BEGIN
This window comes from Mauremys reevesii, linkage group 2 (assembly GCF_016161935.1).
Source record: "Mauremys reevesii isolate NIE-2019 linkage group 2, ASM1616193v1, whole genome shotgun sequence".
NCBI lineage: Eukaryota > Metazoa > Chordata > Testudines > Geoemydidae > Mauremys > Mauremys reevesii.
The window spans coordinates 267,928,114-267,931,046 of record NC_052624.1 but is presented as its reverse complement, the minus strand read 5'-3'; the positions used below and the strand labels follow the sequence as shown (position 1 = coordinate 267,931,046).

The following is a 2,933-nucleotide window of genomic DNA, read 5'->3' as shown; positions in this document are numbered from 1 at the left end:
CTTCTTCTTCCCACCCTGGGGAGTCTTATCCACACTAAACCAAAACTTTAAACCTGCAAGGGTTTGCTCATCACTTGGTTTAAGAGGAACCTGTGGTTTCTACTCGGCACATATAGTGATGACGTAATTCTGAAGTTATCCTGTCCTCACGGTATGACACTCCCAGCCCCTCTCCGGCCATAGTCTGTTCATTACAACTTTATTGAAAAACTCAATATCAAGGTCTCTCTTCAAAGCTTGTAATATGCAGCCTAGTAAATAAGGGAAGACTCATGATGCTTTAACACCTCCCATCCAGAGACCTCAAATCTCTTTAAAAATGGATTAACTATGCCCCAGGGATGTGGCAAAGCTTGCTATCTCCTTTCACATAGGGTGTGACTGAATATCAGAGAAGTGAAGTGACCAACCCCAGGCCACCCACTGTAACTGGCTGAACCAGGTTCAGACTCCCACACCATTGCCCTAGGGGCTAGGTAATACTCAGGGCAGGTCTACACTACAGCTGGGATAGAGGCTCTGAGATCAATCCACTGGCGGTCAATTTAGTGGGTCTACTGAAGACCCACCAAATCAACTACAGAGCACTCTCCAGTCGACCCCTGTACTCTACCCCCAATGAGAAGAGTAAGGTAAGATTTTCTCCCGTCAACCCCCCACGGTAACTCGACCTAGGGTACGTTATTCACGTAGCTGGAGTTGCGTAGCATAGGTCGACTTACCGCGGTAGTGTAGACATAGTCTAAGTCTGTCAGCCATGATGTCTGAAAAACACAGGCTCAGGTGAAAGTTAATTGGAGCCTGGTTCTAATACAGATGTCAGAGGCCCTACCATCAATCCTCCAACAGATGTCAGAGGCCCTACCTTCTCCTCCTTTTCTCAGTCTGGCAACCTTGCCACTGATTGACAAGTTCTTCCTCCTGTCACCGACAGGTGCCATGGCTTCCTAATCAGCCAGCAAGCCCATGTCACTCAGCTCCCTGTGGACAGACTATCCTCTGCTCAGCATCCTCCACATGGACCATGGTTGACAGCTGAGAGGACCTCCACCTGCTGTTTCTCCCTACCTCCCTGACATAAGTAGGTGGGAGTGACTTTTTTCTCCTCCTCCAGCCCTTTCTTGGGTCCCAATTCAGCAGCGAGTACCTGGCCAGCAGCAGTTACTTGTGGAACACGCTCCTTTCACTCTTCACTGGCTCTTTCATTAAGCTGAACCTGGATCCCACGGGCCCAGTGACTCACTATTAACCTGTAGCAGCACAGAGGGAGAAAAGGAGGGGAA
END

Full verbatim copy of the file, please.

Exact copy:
This window comes from Mauremys reevesii, linkage group 2 (assembly GCF_016161935.1).
Source record: "Mauremys reevesii isolate NIE-2019 linkage group 2, ASM1616193v1, whole genome shotgun sequence".
NCBI lineage: Eukaryota > Metazoa > Chordata > Testudines > Geoemydidae > Mauremys > Mauremys reevesii.
The window spans coordinates 267,928,114-267,931,046 of record NC_052624.1 but is presented as its reverse complement, the minus strand read 5'-3'; the positions used below and the strand labels follow the sequence as shown (position 1 = coordinate 267,931,046).

The following is a 2,933-nucleotide window of genomic DNA, read 5'->3' as shown; positions in this document are numbered from 1 at the left end:
CTTCTTCTTCCCACCCTGGGGAGTCTTATCCACACTAAACCAAAACTTTAAACCTGCAAGGGTTTGCTCATCACTTGGTTTAAGAGGAACCTGTGGTTTCTACTCGGCACATATAGTGATGACGTAATTCTGAAGTTATCCTGTCCTCACGGTATGACACTCCCAGCCCCTCTCCGGCCATAGTCTGTTCATTACAACTTTATTGAAAAACTCAATATCAAGGTCTCTCTTCAAAGCTTGTAATATGCAGCCTAGTAAATAAGGGAAGACTCATGATGCTTTAACACCTCCCATCCAGAGACCTCAAATCTCTTTAAAAATGGATTAACTATGCCCCAGGGATGTGGCAAAGCTTGCTATCTCCTTTCACATAGGGTGTGACTGAATATCAGAGAAGTGAAGTGACCAACCCCAGGCCACCCACTGTAACTGGCTGAACCAGGTTCAGACTCCCACACCATTGCCCTAGGGGCTAGGTAATACTCAGGGCAGGTCTACACTACAGCTGGGATAGAGGCTCTGAGATCAATCCACTGGCGGTCAATTTAGTGGGTCTACTGAAGACCCACCAAATCAACTACAGAGCACTCTCCAGTCGACCCCTGTACTCTACCCCCAATGAGAAGAGTAAGGTAAGATTTTCTCCCGTCAACCCCCCACGGTAACTCGACCTAGGGTACGTTATTCACGTAGCTGGAGTTGCGTAGCATAGGTCGACTTACCGCGGTAGTGTAGACATAGTCTAAGTCTGTCAGCCATGATGTCTGAAAAACACAGGCTCAGGTGAAAGTTAATTGGAGCCTGGTTCTAATACAGATGTCAGAGGCCCTACCATCAATCCTCCAACAGATGTCAGAGGCCCTACCTTCTCCTCCTTTTCTCAGTCTGGCAACCTTGCCACTGATTGACAAGTTCTTCCTCCTGTCACCGACAGGTGCCATGGCTTCCTAATCAGCCAGCAAGCCCATGTCACTCAGCTCCCTGTGGACAGACTATCCTCTGCTCAGCATCCTCCACATGGACCATGGTTGACAGCTGAGAGGACCTCCACCTGCTGTTTCTCCCTACCTCCCTGACATAAGTAGGTGGGAGTGACTTTTTTCTCCTCCTCCAGCCCTTTCTTGGGTCCCAATTCAGCAGCGAGTACCTGGCCAGCAGCAGTTACTTGTGGAACACGCTCCTTTCACTCTTCACTGGCTCTTTCATTAAGCTGAACCTGGATCCCACGGGCCCAGTGACTCACTATTAACCTGTAGCAGCACAGAGGGAGAAAAGGAGGGGAA